For centuries, sexual abuse of all kinds went unnoticed or ignored. In a world where the victim is deemed deserving of the crime due to some twisted social beliefs, crimes, such as these, go most of the time unreported. Criminals would prey on the helpless expecting no resistance, no consequence for their cruel and vile actions. However, as time progressed, victims started raising their hands and pointing fingers. The vulnerable are seeking justice, protection while healing from their deep scars. However, there is a part of this tale many are neglecting. While sexual victims of all ages and genders are finally getting the help they most definitely need, a group filled with vulnerable individuals is still unnoticed. Disable people in general and disabled children in specific are most vulnerable in the face of sexual abuse due to many reasons.
Misconceptions surrounding disabled children
Many people are ignorant enough to believe that children with disabilities won’t face such problems. Though they are one of the most vulnerable groups in the entire world, many people would turn a blind eye to their needs. They think that “no one would hurt a child with a disability.” and that “ The disability protects them.”
On the other hand, even when they do believe that children with mental disabilities specifically had lived through this experience, they often dismiss the problem. The mindset of “Kids with intellectual disabilities can’t experience trauma because they can’t remember what happened”, is strong in many societies.
Moreover, adults aren’t teaching children about sexuality at all. Many believe that “It’s not appropriate to talk to kids with disabilities about sexuality. They can’t understand and it will just put ideas in their heads”. Thus, they are left unexplainably frightened and violated when they go through that horrifying experience. Furthermore, they can’t report it since, well, they don’t understand what happened to them.
These misconceptions, along with the stigma surrounding people with disabilities, have left these kids defenseless. Reports state that children with a disability are at least three times more likely to be victims of sexual abuse than their peers. The vulnerability increases for children with multiple disabilities especially those with mental or communication disorders. Researchers also say that the abuse is more likely to be chronic and ongoing since the abuser will most likely have easy access to the victim. Furthermore, studies have shown that more than half of women with a developmental disability experience sexual violence at least once in their lifetime.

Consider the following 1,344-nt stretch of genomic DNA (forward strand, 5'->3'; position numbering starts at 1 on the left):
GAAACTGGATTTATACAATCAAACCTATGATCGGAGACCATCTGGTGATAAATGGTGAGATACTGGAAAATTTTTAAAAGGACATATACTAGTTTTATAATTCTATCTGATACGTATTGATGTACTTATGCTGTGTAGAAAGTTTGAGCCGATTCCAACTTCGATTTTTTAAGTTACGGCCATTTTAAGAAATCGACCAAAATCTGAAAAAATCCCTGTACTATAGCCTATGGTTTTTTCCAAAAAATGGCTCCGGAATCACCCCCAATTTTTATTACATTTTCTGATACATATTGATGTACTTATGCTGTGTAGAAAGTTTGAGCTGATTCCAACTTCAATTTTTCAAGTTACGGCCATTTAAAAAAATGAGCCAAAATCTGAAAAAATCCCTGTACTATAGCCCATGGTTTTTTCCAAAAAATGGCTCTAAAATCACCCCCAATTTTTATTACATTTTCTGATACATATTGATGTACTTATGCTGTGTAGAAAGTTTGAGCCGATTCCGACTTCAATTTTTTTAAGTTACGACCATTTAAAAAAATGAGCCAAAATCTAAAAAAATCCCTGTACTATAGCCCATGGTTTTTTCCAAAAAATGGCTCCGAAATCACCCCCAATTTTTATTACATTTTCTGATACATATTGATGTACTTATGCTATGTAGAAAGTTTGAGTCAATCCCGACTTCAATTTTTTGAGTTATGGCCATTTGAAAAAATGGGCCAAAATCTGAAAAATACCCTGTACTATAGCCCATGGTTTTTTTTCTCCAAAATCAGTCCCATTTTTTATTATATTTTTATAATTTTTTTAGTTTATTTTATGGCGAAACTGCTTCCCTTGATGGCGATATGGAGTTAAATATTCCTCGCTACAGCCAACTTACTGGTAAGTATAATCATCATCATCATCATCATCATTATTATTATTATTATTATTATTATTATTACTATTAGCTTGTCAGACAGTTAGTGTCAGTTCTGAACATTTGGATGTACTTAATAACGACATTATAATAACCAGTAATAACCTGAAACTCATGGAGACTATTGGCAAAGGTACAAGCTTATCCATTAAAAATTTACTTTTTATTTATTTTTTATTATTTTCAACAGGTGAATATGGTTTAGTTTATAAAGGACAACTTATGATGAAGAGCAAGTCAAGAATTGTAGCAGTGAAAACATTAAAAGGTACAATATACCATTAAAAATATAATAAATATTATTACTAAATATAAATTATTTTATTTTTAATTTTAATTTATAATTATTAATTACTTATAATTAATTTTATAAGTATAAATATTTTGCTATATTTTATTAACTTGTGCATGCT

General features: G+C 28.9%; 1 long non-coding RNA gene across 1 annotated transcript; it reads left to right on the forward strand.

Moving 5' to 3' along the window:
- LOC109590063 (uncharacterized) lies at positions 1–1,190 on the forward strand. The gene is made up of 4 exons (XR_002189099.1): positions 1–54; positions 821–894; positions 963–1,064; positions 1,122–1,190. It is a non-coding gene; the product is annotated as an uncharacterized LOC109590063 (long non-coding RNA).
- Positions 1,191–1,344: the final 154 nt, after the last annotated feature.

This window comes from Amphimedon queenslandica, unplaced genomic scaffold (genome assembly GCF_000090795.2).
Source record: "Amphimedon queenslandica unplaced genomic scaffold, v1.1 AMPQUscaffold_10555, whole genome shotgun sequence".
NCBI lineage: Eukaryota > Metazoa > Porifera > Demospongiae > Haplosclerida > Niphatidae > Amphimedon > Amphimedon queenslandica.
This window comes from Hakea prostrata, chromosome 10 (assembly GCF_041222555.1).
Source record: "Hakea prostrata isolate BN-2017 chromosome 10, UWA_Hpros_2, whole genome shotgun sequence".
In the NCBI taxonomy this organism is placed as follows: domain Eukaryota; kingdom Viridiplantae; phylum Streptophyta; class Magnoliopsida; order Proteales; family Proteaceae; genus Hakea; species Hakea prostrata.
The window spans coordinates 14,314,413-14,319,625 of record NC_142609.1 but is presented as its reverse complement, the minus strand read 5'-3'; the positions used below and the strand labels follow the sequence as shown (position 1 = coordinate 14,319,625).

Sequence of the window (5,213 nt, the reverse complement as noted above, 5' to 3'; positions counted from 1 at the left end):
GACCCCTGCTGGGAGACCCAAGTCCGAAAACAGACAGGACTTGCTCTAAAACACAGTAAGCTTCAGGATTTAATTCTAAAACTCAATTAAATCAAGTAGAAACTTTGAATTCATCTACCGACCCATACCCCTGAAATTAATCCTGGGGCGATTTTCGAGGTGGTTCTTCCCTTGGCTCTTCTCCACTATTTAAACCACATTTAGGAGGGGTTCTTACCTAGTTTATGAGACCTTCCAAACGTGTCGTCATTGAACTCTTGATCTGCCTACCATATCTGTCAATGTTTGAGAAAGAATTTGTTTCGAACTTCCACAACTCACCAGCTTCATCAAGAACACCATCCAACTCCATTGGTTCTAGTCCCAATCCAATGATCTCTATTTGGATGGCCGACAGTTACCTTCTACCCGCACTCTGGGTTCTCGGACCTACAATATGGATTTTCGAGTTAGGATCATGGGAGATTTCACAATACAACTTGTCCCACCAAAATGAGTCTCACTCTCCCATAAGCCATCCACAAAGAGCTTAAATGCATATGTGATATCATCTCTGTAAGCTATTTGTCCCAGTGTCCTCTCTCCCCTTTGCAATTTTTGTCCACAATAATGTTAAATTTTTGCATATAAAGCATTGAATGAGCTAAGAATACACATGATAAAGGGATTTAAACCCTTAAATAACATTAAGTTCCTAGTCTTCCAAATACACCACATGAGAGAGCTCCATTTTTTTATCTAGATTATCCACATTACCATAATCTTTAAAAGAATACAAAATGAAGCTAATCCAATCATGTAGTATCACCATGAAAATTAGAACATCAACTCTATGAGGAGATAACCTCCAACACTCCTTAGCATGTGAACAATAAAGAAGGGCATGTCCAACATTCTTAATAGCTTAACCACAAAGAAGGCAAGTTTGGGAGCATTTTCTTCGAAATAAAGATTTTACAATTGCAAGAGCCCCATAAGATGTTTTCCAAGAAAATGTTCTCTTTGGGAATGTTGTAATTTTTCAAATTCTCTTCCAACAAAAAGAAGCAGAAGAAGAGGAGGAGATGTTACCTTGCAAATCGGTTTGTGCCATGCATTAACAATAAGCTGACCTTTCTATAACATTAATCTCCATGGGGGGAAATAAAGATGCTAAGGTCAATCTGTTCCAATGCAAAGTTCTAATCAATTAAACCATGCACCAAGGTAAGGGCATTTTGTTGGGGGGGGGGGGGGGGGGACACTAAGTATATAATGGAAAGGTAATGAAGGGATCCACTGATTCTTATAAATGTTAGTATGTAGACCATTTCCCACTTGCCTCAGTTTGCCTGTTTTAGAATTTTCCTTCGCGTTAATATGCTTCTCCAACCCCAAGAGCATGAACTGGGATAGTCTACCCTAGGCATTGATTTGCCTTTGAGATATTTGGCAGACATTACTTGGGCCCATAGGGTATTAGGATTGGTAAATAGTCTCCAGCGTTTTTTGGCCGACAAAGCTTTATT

“It is a predator’s dream”
The response of Stephen DeProspero, a pedophile inmate serving 40 years in prison for filming himself sexually assaulting a severely disabled 10-year-old boy he cared for at a state institution in New Hartford, N.Y., sheds light on that kind of horrific behavior.
“There was nothing in the back of my mind that caused me to seek out a job with vulnerable people so I could take advantage of them,” he wrote in response to a query from NPR. “I wholly prided myself on doing a selfless job for people who are disabled and can tell you many nice stories about all the lives I touched in a positive way.”
after the boy’s family sued the state, DeProspero stated that it was easy to abuse the boy unseen in the house. “I could have stayed in that house for years and abused him every day without anybody even noticing at all,” he wrote. “It was a predator’s dream.”For weeks after the first cruel and horrific act, DeProspero says, he was “beside myself with guilt and grief.”
Therefore, he looked for another job but not before going back to sexually assault the boy one more time, and filming it as “a momento [sic] to remember him.” authorities only discovered the whole vile ordeal five years later and by accident.
Now imagine how many care workers going unseen while harming defenseless children. No one cares, no one listens, and no one is providing any solutions. Thus, monsters like DeProspero are thriving in an environment and societies that allow these things to happen.
Monahan, K. (2003, September 1). Disabled Women Sexually Abused in Childhood: Treatment Considerations. Clinical Social Work Journal. https://link.springer.com/article/10.1023/A:1026008427707?error=cookies_not_supported&code=ad7a0502-3545-4d17-a09b-6c30ccb629fdNPR Choice page. (2018, January 8). S. https://choice.npr.org/index.html?origin=https://www.npr.org/2018/01/08/570224090/the-sexual-assault-epidemic-no-one-talks-aboutProtecting Children with Disabilities from Sexual Abuse. (2020, June 12). Defend Innocence. https://defendinnocence.org/child-sexual-abuse-risk-reduction/proactive-parenting/reduce-risk/disability-child-sexual-abuse/#:%7E:text=Children%20with%20a%20disability%20are,than%20their%20typically%20developing%20peers.&text=When%20you%20look%20at%20research,between%2068%20and%2083%20percent.Protecting disabled children from sexual abuse. (n.d.). NSPCC Learning. Retrieved October 14, 2020, from https://learning.nspcc.org.uk/research-resources/2019/protecting-disabled-children-from-sexual-abuseSAGE Journals: Your gateway to world-class research journals. (n.d.). SAGE Journals. Retrieved October 14, 2020, from https://journals.sagepub.com/action/cookieAbsent?journalCode=cmxa